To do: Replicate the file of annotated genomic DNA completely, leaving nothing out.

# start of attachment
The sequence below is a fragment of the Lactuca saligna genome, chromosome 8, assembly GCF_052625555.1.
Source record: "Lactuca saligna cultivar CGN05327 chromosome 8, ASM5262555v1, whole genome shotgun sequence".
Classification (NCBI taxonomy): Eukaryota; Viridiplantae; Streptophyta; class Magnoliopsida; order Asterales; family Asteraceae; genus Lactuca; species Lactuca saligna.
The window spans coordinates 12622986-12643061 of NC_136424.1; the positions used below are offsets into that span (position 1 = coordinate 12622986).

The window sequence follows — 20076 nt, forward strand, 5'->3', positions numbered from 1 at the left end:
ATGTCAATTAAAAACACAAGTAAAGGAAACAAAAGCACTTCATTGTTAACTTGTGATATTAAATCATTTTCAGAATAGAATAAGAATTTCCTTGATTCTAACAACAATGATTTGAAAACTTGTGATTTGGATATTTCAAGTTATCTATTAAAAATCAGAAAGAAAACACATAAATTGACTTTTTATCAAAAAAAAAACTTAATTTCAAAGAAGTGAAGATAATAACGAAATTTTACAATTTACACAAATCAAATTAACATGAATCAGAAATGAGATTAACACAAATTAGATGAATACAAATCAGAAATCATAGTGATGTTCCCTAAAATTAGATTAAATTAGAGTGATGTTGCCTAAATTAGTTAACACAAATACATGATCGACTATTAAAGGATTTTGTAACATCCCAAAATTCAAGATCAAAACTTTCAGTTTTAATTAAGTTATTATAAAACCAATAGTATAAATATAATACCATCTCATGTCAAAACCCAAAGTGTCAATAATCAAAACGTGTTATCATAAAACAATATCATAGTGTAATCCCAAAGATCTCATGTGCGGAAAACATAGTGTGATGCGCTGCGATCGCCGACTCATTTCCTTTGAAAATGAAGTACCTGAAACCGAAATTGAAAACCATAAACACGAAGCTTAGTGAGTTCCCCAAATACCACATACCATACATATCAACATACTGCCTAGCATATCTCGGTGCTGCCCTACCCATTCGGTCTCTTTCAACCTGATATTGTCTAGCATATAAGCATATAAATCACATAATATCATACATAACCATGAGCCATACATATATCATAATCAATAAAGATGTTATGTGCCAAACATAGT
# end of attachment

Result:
The sequence below is a fragment of the Lactuca saligna genome, chromosome 8, assembly GCF_052625555.1.
Source record: "Lactuca saligna cultivar CGN05327 chromosome 8, ASM5262555v1, whole genome shotgun sequence".
Classification (NCBI taxonomy): Eukaryota; Viridiplantae; Streptophyta; class Magnoliopsida; order Asterales; family Asteraceae; genus Lactuca; species Lactuca saligna.
The window spans coordinates 12622986-12643061 of NC_136424.1; the positions used below are offsets into that span (position 1 = coordinate 12622986).

The window sequence follows — 20076 nt, forward strand, 5'->3', positions numbered from 1 at the left end:
ATGTCAATTAAAAACACAAGTAAAGGAAACAAAAGCACTTCATTGTTAACTTGTGATATTAAATCATTTTCAGAATAGAATAAGAATTTCCTTGATTCTAACAACAATGATTTGAAAACTTGTGATTTGGATATTTCAAGTTATCTATTAAAAATCAGAAAGAAAACACATAAATTGACTTTTTATCAAAAAAAAAACTTAATTTCAAAGAAGTGAAGATAATAACGAAATTTTACAATTTACACAAATCAAATTAACATGAATCAGAAATGAGATTAACACAAATTAGATGAATACAAATCAGAAATCATAGTGATGTTCCCTAAAATTAGATTAAATTAGAGTGATGTTGCCTAAATTAGTTAACACAAATACATGATCGACTATTAAAGGATTTTGTAACATCCCAAAATTCAAGATCAAAACTTTCAGTTTTAATTAAGTTATTATAAAACCAATAGTATAAATATAATACCATCTCATGTCAAAACCCAAAGTGTCAATAATCAAAACGTGTTATCATAAAACAATATCATAGTGTAATCCCAAAGATCTCATGTGCGGAAAACATAGTGTGATGCGCTGCGATCGCCGACTCATTTCCTTTGAAAATGAAGTACCTGAAACCGAAATTGAAAACCATAAACACGAAGCTTAGTGAGTTCCCCAAATACCACATACCATACATATCAACATACTGCCTAGCATATCTCGGTGCTGCCCTACCCATTCGGTCTCTTTCAACCTGATATTGTCTAGCATATAAGCATATAAATCACATAATATCATACATAACCATGAGCCATACATATATCATAATCAATAAAGATGTTATGTGCCAAACATAGT